KUALA LUMPUR: After losing the men's equivalent last year, now the WTA Malaysian Open is making an exit from our shores, leaving the country without a major tennis tournament on the calendar.
It was reported that original licence holders Palermo, who had been leasing their permit to Malaysian Open organisers Carbon Worldwide since 2014, had decided to take back the event after the latter failed to meet payment obligations.
Carbon Worldwide executive chairman Keld Kristiansen, however, strongly refutes this, instead claiming they had decided to pull the plug on the deal with Palermo due to a number of factors.
"We had an option for next year (2018) but we decided not to continue for a number of reasons," said Kristiansen, when contacted today.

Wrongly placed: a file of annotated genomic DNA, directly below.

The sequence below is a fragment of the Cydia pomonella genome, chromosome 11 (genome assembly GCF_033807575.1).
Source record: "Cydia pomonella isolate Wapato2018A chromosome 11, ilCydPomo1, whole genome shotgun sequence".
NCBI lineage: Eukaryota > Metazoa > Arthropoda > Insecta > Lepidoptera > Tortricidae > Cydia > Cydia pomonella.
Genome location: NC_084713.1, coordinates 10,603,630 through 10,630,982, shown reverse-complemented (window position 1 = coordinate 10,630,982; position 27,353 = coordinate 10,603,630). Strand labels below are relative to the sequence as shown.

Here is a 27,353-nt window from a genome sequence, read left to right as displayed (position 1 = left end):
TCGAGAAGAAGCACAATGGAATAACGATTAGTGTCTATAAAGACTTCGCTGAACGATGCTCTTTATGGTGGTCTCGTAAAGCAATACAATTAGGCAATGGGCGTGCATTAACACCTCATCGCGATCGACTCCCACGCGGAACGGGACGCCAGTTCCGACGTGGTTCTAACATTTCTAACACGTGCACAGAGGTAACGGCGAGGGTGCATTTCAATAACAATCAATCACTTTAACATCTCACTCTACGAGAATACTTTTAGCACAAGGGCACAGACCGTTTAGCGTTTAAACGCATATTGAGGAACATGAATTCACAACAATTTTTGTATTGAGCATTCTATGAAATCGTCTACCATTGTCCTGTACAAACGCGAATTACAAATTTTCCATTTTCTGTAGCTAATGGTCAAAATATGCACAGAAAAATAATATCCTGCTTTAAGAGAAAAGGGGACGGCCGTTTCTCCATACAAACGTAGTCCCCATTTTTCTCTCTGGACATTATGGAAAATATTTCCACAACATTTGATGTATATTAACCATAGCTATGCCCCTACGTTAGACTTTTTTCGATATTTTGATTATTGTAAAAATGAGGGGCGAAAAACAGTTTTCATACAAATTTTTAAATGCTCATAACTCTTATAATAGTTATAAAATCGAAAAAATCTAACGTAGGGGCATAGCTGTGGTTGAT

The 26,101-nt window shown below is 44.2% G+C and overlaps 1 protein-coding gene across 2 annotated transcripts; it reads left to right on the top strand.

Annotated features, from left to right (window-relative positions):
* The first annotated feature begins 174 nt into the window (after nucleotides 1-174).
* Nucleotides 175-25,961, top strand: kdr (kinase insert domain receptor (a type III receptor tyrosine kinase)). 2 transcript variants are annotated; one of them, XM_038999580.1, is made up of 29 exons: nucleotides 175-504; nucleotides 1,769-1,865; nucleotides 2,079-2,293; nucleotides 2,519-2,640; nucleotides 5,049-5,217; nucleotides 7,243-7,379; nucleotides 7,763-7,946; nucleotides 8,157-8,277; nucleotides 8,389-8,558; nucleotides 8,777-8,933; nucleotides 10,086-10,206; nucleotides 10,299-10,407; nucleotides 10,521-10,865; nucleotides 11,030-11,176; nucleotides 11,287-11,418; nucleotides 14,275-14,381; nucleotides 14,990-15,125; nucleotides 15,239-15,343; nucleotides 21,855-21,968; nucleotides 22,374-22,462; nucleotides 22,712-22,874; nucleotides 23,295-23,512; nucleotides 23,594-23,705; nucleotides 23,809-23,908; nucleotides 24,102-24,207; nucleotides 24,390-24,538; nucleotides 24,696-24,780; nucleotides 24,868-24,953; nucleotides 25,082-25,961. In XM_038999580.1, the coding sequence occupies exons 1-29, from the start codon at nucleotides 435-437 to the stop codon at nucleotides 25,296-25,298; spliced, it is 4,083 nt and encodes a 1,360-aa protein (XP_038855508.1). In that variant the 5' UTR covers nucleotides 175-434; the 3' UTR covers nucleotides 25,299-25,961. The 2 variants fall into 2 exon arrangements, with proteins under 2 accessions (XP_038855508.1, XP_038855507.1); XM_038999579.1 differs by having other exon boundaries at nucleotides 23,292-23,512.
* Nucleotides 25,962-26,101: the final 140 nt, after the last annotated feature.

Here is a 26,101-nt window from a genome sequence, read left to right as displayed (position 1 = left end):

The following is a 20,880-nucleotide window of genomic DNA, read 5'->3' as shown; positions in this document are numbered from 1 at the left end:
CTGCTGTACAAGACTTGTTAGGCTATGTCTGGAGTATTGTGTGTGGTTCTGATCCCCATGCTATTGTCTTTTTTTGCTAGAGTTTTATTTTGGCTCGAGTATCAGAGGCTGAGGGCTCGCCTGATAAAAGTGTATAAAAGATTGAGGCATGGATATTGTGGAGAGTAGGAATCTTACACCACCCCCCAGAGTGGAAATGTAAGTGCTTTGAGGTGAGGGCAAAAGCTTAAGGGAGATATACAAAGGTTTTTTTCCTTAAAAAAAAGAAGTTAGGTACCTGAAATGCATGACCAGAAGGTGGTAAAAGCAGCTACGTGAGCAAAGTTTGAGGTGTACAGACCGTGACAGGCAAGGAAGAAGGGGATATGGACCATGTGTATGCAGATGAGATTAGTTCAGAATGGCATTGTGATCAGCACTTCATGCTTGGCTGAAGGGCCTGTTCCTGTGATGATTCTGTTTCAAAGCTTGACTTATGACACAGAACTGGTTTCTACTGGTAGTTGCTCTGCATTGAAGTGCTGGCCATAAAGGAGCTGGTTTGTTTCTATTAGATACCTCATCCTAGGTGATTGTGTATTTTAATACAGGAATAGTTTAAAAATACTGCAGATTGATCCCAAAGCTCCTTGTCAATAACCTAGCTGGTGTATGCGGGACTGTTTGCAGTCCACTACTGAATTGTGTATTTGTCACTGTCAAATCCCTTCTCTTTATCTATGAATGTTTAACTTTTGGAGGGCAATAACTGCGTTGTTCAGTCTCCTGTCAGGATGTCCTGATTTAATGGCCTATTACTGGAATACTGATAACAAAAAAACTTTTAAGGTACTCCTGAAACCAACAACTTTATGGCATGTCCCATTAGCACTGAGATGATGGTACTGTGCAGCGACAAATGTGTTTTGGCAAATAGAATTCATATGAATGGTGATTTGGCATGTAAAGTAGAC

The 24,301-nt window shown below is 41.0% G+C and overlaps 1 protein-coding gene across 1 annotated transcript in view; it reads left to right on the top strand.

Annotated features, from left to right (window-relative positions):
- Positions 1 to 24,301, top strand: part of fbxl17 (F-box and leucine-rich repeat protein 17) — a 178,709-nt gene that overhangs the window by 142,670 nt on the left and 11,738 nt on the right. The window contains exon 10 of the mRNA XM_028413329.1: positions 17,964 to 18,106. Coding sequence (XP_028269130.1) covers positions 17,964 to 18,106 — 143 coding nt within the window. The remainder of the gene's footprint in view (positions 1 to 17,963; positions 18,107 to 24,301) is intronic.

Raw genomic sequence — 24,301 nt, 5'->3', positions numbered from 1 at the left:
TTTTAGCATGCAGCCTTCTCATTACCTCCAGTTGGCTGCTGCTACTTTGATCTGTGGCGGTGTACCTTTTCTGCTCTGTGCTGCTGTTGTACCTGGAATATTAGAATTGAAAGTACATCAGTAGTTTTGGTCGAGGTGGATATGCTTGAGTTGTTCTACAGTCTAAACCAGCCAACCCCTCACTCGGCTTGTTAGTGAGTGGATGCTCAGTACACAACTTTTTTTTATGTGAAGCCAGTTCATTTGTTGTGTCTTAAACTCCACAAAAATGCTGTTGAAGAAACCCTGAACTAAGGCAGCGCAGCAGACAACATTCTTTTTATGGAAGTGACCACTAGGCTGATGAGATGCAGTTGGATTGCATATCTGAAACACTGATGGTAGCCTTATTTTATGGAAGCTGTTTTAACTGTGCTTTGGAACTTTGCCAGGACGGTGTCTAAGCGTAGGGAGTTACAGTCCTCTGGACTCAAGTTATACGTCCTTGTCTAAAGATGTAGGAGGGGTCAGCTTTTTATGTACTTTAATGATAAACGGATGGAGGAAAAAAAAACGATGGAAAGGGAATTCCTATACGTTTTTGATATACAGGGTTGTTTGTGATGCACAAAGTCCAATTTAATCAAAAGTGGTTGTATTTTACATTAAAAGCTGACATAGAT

"We do not owe Palermo anything. We did not breach any legal contract. There is no bad blood between both parties.
"Palermo own this date (via licence). It was okay in the early years but we just felt that it was not suitable for us any more due to various changes in the WTA event calendar.
"Tennis is all about the swings, we were sticking out with this date being sandwiched between tournaments in different continents."
With the exception of the 2014 tournament which was held in April, the Malaysian Open was hosted in late-February since the first edition in 2010.
Carbon had then leased the licence directly from WTA before cutting a deal with Palermo in late-2013.
Kristiansen, however, added that the event could make a comeback if Carbon are able to secure the right dates and the right support though did not give any specific timeframe on when that could happen.
The tournament, as with the now defunct ATP Malaysian Open, had been struggling to attract sponsors, making it economically unfeasible in the long run.